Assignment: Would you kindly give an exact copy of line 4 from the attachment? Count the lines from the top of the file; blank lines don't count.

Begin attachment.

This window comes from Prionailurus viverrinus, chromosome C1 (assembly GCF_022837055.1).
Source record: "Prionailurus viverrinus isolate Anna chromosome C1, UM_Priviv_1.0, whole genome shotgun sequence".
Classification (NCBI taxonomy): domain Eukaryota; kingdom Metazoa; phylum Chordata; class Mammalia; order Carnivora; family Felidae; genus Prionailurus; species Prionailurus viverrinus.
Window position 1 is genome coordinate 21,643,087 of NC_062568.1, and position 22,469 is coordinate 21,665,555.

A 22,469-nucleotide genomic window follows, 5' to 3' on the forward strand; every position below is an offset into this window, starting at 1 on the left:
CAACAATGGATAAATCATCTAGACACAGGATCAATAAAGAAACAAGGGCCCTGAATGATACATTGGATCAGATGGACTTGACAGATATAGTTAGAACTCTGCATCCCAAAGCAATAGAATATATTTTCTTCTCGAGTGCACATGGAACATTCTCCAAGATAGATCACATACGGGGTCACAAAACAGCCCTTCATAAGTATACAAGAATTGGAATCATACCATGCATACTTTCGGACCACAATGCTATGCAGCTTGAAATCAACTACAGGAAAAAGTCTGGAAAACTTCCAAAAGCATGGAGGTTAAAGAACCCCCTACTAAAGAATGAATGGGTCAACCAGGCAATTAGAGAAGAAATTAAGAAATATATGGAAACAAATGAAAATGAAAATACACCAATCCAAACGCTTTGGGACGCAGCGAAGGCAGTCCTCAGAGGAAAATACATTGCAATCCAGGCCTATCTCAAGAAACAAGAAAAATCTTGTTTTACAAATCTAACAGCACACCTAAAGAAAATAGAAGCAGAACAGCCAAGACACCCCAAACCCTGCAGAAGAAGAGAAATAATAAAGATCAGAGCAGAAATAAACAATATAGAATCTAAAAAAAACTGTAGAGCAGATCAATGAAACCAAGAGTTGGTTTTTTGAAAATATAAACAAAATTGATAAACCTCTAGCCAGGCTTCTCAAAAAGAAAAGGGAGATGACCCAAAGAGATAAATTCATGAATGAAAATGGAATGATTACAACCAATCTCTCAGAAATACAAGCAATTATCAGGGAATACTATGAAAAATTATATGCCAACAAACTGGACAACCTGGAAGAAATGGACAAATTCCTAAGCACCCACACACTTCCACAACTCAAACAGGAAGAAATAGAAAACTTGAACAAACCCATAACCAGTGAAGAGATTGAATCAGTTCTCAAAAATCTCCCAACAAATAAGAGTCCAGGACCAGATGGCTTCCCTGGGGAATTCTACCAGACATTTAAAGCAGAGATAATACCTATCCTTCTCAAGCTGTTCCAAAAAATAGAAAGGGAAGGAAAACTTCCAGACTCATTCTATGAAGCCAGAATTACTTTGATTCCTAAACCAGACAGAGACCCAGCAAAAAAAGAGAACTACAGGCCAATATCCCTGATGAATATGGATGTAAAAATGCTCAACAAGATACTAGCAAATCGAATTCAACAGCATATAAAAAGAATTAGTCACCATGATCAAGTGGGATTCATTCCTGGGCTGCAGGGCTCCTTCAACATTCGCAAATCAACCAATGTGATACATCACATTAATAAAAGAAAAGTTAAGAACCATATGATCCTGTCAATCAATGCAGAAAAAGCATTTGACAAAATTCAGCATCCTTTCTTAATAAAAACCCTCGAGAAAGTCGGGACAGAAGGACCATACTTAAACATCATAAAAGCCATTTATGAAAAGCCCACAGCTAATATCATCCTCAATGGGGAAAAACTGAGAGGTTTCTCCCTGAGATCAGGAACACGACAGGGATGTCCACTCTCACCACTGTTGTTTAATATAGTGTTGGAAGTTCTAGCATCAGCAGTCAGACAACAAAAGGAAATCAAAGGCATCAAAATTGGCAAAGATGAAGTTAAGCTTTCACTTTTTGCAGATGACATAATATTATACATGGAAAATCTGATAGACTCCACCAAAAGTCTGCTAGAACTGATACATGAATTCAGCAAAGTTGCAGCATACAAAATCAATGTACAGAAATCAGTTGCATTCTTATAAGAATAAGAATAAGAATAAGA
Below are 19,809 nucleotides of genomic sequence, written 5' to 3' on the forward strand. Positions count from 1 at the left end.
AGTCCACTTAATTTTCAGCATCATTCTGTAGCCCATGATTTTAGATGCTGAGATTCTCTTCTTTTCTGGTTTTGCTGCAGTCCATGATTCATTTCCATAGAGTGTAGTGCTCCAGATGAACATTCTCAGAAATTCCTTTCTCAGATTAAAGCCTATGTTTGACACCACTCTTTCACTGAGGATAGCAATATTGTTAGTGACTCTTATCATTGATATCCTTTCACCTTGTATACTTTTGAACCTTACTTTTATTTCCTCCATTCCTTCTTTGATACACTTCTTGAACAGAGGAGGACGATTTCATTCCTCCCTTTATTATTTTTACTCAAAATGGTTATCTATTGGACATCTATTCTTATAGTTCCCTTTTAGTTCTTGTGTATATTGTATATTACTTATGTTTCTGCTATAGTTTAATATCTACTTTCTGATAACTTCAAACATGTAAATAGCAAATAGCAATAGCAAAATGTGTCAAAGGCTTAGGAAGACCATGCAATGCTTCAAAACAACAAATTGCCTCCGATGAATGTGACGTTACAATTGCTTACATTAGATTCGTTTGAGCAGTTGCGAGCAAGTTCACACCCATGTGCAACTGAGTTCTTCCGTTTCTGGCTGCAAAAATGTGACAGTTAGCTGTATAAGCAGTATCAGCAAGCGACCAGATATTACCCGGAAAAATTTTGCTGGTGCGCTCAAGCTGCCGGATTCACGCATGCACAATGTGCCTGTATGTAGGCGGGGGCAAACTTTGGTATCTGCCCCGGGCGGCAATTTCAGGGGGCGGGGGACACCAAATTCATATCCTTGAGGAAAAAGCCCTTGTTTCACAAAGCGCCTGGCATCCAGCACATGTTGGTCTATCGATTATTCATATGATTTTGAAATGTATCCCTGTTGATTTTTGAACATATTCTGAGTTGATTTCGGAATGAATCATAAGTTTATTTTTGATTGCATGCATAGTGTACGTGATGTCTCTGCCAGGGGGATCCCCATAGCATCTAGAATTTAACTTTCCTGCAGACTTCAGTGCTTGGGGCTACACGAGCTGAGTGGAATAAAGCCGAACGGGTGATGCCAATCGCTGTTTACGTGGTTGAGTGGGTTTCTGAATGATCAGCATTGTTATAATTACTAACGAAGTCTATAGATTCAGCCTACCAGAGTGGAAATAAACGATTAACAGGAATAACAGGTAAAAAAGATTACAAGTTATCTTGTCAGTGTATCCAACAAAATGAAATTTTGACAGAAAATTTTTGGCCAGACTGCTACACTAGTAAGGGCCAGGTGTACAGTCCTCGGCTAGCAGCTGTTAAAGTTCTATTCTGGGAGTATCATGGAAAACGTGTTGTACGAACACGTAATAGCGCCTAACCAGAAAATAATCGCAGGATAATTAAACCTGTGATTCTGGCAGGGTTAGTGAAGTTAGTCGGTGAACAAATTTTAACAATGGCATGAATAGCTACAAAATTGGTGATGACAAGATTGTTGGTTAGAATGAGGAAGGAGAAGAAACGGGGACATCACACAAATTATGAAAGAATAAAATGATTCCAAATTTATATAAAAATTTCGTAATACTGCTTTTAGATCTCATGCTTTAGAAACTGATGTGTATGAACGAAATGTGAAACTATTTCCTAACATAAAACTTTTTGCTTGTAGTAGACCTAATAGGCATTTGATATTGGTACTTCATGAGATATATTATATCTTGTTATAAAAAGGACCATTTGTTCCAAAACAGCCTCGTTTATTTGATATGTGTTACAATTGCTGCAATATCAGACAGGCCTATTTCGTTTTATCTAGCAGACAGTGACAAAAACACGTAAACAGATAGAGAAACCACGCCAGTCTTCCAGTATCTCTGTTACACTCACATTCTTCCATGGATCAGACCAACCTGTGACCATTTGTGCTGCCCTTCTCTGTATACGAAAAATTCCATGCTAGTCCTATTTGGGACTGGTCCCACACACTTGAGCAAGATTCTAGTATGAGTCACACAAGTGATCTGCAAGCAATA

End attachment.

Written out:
Window position 1 is genome coordinate 21,643,087 of NC_062568.1, and position 22,469 is coordinate 21,665,555.